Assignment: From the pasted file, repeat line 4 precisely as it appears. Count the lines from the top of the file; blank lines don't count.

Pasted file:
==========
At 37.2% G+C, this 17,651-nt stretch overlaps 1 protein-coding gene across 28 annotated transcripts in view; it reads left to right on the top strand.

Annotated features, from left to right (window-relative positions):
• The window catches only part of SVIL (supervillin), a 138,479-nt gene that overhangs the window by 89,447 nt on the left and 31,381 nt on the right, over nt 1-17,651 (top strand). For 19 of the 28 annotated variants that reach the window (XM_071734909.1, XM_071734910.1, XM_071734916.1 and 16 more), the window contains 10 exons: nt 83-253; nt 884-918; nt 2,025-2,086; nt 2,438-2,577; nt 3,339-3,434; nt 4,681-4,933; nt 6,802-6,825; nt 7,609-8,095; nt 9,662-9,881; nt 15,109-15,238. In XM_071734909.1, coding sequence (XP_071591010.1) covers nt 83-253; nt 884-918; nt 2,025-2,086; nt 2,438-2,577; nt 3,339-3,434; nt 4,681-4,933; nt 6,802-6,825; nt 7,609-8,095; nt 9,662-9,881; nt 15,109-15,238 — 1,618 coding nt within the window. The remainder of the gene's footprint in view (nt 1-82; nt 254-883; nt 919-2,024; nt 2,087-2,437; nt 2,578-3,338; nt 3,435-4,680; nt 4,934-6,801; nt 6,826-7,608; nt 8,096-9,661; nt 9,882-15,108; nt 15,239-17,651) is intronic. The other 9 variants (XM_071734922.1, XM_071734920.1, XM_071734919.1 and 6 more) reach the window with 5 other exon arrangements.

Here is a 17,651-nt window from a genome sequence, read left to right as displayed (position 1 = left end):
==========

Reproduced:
Here is a 17,651-nt window from a genome sequence, read left to right as displayed (position 1 = left end):